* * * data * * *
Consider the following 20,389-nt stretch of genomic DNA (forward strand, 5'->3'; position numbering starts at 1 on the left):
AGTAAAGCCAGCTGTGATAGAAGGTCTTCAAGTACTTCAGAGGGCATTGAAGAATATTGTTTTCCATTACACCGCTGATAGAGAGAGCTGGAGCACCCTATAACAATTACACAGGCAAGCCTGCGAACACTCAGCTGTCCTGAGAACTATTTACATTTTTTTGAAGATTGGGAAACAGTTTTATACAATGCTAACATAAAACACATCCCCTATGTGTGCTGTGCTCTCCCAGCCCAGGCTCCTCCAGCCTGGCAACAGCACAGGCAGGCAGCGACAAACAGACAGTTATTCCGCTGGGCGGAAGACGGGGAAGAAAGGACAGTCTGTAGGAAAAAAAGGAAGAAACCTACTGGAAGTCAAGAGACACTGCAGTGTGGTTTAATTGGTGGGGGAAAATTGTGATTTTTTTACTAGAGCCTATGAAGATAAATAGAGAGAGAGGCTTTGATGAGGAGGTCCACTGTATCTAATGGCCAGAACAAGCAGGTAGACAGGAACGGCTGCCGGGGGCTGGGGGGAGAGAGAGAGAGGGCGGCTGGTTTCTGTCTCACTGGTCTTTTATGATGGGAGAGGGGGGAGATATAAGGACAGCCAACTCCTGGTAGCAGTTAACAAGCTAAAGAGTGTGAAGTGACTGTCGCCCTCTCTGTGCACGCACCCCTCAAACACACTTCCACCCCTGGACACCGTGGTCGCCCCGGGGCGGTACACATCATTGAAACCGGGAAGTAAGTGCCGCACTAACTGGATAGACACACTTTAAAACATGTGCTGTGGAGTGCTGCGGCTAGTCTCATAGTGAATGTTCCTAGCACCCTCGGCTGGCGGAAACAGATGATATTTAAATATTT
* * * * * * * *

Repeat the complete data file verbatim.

Consider the following 20,389-nt stretch of genomic DNA (forward strand, 5'->3'; position numbering starts at 1 on the left):
AGTAAAGCCAGCTGTGATAGAAGGTCTTCAAGTACTTCAGAGGGCATTGAAGAATATTGTTTTCCATTACACCGCTGATAGAGAGAGCTGGAGCACCCTATAACAATTACACAGGCAAGCCTGCGAACACTCAGCTGTCCTGAGAACTATTTACATTTTTTTGAAGATTGGGAAACAGTTTTATACAATGCTAACATAAAACACATCCCCTATGTGTGCTGTGCTCTCCCAGCCCAGGCTCCTCCAGCCTGGCAACAGCACAGGCAGGCAGCGACAAACAGACAGTTATTCCGCTGGGCGGAAGACGGGGAAGAAAGGACAGTCTGTAGGAAAAAAAGGAAGAAACCTACTGGAAGTCAAGAGACACTGCAGTGTGGTTTAATTGGTGGGGGAAAATTGTGATTTTTTTACTAGAGCCTATGAAGATAAATAGAGAGAGAGGCTTTGATGAGGAGGTCCACTGTATCTAATGGCCAGAACAAGCAGGTAGACAGGAACGGCTGCCGGGGGCTGGGGGGAGAGAGAGAGAGGGCGGCTGGTTTCTGTCTCACTGGTCTTTTATGATGGGAGAGGGGGGAGATATAAGGACAGCCAACTCCTGGTAGCAGTTAACAAGCTAAAGAGTGTGAAGTGACTGTCGCCCTCTCTGTGCACGCACCCCTCAAACACACTTCCACCCCTGGACACCGTGGTCGCCCCGGGGCGGTACACATCATTGAAACCGGGAAGTAAGTGCCGCACTAACTGGATAGACACACTTTAAAACATGTGCTGTGGAGTGCTGCGGCTAGTCTCATAGTGAATGTTCCTAGCACCCTCGGCTGGCGGAAACAGATGATATTTAAATATTT